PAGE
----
Entertainment

The politics of 'Star Wars': A galaxy far, far away is hopelessly outdated

Pissed 'The Rise of Skywalker' failed to be woke? We might expect too much of this franchise.

Lucasfilm

The second Rey became part of a famous Star Wars bloodline, a million voices who had boldly declared the new trilogy could forge a path away from privilege and nepotism felt suddenly silenced; the egalitarian values of The Last Jedi swept away by Emperor Palpatine just as easily as he dissolved the senate. And as The Rise of Skywalker continues to make a ton of money — despite mixed reviews — fans of a progressive mindset are (correctly) echoing the sentiments of Padmé Amidala: This is how liberty dies; with thunderous applause.

But wait a minute, should progressives feel betrayed by the seemingly conservative panderings of The Rise of Skywalker? It all depends on your point of view.

As many fans ball-up their fists in anger because The Rise of Skywalker failed to uphold the values of its woker predecessor, The Last Jedi, it’s time to unlearn what you’ve learned in the past two years. Star Wars is not woke. Star Wars is not progressive. Star Wars is fun, but it represents centrist values for the masses, and it always has.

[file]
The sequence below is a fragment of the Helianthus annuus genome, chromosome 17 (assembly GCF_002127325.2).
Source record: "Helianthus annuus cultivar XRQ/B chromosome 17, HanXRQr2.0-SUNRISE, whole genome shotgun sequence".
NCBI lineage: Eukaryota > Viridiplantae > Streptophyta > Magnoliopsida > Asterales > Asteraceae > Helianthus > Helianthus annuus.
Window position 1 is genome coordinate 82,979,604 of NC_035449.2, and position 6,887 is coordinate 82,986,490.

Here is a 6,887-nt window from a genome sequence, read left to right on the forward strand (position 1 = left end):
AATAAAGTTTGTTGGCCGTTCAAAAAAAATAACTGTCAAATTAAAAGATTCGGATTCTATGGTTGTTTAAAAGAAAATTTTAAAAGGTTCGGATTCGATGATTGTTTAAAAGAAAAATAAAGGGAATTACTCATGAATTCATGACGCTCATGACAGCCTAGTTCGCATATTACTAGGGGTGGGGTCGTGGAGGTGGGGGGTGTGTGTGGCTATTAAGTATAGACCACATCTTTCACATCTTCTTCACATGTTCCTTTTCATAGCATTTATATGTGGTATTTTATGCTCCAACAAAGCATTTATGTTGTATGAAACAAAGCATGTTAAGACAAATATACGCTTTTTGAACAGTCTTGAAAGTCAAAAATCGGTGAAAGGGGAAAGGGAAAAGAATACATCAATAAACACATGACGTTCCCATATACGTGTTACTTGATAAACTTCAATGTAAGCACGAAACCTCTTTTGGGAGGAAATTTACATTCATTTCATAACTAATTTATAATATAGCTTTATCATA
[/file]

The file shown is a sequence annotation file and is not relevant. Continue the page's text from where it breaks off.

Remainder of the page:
Spoilers ahead for The Rise of Skywalker. Also, I might ruin Star Wars for you.

To be clear, I think Star Wars is great. I just don’t think Star Wars is as smart as we all pretend it is sometimes. I’m on the side of the people who are mad that The Last Jedi was kind of retconned, but at the same time, I’m not sure Star Wars has ever really been a bastion of forward-thinking values or progressivism.

George Lucas and the majority of the creators certainly lean-left, but there’s an element of populist centrism that runs through these films. So if we’re expecting Star Wars to reflect the pinnacle of progressive values, we’re certainly putting our faith into the wrong franchise.